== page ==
Yardsale and garage sale season will soon be in full swing. Most times they are positive experiences, but as Mickie recently shared in "My Story," anyone holding a garage sale may be the victim of a scam. If you recall, Mickie helped some pushy customers load their purchases in their vehicles, and then they later returned and very loudly complained that they hadn't received all their merchandise. This tactic is used to try to intimidate/embarrass the seller into giving an undeserved refund. If you are planning on holding a garage sale this year, here are some things to be aware of.Distraction is a common tool that yard sale thieves use. Sometimes they may bring a small child and let the kid loose at the sale. They are hoping that either the seller will "ooh and ahh" over the child while they are busy shoplifting a few small items or that the seller will keep an eye on the child to make sure they don't bump into the table of glassware giving the scam artists opportunity to shoplift or switch price tags.
A scam artist may try to "help" the seller by totaling the prices of their items they want to purchase. Probably 99% of the time, it's an honest buyer just wanting to save time and be helpful. But if something doesn't feel right, you can tell the customer a little fib and say that you need to check all the items because you are selling some items for a friend and have to keep the money straight.
Another scam is for a customer to ask the seller if they have change for a $100 bill because they want to make a purchase. They purposely show the bill and flash it. As the seller checks their cash, the customer quickly puts the bill back in their pocket but holds their hand out, hoping that the seller will be confused and give change back for the bill that was never given to them!
Keep your money guarded 100% of the time. It's best to wear a carpenter's apron or fanny pack. When someone hands you a large bill to pay for item, leave the bill out in plain view until the change has been made. Then put the bill away. A scam artist may try to claim that they gave you a $20 bill when they actually gave you a $10.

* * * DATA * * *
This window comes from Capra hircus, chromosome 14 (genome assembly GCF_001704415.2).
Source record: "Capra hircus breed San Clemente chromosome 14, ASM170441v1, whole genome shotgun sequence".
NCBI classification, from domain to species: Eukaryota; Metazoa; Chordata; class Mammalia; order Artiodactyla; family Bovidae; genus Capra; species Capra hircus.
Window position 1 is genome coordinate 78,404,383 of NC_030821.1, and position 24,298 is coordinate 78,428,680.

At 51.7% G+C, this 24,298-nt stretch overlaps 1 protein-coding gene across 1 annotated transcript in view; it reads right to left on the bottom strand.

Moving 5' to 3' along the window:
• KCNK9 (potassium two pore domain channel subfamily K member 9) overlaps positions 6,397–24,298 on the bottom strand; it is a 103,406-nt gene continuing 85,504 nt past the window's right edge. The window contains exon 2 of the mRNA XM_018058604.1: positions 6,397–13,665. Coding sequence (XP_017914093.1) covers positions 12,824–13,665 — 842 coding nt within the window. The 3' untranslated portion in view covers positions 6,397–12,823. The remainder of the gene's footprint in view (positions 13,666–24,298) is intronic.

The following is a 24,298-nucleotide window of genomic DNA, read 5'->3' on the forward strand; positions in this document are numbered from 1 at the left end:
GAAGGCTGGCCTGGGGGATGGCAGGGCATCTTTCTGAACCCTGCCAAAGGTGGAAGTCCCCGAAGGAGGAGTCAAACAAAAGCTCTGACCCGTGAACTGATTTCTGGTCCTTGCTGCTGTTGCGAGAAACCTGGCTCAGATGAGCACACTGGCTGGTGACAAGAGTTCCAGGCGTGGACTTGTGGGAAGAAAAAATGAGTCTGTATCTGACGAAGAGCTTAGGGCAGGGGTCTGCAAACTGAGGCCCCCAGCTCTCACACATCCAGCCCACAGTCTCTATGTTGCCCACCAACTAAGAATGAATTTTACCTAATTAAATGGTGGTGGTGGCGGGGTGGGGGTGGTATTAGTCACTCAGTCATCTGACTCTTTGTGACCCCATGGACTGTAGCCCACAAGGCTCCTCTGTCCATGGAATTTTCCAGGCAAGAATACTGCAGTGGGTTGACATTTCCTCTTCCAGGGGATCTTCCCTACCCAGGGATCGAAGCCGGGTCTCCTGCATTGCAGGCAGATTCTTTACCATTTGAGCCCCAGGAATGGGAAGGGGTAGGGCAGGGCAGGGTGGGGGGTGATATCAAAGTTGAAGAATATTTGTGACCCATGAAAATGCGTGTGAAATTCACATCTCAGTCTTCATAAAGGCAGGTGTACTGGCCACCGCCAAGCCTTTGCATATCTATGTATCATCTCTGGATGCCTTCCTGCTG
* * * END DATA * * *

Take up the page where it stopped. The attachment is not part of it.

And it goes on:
When someone buys a large item (such as a laundry hamper), it's always good to check inside of it. You can just say that you want to make sure you didn't leave anything in it. Scam artists may have stuffed a bunch of unpaid for items inside.
When selling small valuables, such as jewelry, it's best to designate one person to watch over the table. I arrived at one yardsale after a group of scam artists had just left. The seller had placed various pieces of jewelry in individual plastic baggies and priced the baggies. What the scam artists did was switch the jewelry within the bags and paid the lower prices for the nicer jewelry. They arrived as a large group and distracted the seller asking questions about items, the seller was too harried to realize it until after the fact.
For safety reasons, it's best to have another person helping you conduct your yardsale. If you can't, and hold a yardsale by yourself, it's wise to have a cordless phone or cell phone on you (in your carpenter's apron) at all times. But don't set it down, because someone will want to buy it!
Christina Heiska runs The Yardsale Queen website at yardsalequeen.com. Visit the Yardsale Queen for free tips on having a great yardsale and being a smart yardsale shopper.
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